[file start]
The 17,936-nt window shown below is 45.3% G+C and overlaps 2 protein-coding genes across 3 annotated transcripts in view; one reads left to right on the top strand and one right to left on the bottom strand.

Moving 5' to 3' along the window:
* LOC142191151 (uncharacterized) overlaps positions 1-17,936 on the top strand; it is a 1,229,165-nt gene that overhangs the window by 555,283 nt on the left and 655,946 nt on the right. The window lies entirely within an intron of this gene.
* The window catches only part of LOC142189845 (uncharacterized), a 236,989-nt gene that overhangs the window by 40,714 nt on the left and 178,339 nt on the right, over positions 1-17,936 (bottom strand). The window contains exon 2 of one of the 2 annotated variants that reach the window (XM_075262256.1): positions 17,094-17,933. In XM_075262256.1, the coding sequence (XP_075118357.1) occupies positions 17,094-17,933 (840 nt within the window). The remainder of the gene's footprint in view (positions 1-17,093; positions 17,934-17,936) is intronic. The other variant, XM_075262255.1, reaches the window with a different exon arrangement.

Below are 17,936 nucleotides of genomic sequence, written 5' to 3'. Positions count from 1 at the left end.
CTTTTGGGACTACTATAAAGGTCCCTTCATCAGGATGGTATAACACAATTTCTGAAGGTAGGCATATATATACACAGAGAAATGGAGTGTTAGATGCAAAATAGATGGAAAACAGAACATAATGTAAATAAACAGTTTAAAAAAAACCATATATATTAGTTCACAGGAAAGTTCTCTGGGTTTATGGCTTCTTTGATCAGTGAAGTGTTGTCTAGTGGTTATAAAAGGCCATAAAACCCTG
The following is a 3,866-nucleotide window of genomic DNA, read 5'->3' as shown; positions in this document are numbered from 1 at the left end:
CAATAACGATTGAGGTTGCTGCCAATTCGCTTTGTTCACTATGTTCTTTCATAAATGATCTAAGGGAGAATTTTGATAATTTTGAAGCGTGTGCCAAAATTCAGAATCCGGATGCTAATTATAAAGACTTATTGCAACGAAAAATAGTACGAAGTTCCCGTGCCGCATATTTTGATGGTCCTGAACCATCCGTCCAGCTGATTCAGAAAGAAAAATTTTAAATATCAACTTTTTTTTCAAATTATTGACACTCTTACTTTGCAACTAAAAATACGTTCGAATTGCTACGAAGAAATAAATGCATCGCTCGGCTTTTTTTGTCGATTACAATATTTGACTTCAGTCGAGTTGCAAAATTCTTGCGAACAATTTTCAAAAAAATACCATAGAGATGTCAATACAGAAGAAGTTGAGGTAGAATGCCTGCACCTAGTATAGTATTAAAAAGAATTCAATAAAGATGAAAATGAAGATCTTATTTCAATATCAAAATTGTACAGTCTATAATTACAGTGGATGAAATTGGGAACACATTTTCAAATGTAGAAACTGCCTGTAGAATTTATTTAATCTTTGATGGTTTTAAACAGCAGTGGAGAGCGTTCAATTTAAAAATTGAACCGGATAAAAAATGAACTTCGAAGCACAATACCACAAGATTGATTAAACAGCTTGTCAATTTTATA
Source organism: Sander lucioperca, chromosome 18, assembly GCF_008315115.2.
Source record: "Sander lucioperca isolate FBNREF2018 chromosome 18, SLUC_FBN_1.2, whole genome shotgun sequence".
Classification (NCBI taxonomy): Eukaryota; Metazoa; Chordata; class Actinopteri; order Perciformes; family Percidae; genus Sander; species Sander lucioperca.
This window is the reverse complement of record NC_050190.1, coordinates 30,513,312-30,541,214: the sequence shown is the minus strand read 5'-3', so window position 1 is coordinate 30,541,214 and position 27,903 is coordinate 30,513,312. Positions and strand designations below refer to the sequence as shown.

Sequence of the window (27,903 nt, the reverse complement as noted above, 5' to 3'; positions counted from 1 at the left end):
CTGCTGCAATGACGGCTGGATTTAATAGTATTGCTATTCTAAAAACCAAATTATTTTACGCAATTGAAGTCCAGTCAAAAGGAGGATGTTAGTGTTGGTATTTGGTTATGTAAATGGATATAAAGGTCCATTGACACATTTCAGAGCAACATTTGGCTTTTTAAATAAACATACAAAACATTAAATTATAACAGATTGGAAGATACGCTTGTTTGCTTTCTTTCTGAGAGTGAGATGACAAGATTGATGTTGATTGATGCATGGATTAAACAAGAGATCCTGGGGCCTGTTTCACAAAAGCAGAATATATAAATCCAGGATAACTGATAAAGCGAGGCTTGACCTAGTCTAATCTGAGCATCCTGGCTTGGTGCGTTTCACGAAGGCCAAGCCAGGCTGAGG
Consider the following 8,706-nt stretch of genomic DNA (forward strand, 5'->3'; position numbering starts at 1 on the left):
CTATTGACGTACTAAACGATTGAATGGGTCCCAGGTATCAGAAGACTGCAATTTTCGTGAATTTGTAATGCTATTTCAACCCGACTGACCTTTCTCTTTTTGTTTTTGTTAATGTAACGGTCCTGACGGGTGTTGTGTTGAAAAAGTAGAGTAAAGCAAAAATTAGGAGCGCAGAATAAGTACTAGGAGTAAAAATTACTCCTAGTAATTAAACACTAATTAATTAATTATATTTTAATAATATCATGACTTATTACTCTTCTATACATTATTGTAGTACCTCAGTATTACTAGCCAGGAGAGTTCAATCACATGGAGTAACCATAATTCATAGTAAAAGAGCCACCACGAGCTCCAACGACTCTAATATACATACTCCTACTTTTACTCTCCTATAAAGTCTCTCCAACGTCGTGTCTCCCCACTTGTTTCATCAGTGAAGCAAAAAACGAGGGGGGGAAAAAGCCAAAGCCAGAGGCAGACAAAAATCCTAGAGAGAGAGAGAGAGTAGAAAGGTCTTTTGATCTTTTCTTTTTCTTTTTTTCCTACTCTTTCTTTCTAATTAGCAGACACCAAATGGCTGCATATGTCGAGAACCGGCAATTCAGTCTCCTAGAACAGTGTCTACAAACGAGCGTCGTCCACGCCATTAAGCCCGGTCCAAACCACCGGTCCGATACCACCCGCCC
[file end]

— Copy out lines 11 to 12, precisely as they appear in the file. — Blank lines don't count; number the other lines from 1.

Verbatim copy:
Classification (NCBI taxonomy): Eukaryota; Metazoa; Chordata; class Actinopteri; order Perciformes; family Percidae; genus Sander; species Sander lucioperca.
This window is the reverse complement of record NC_050190.1, coordinates 30,513,312-30,541,214: the sequence shown is the minus strand read 5'-3', so window position 1 is coordinate 30,541,214 and position 27,903 is coordinate 30,513,312. Positions and strand designations below refer to the sequence as shown.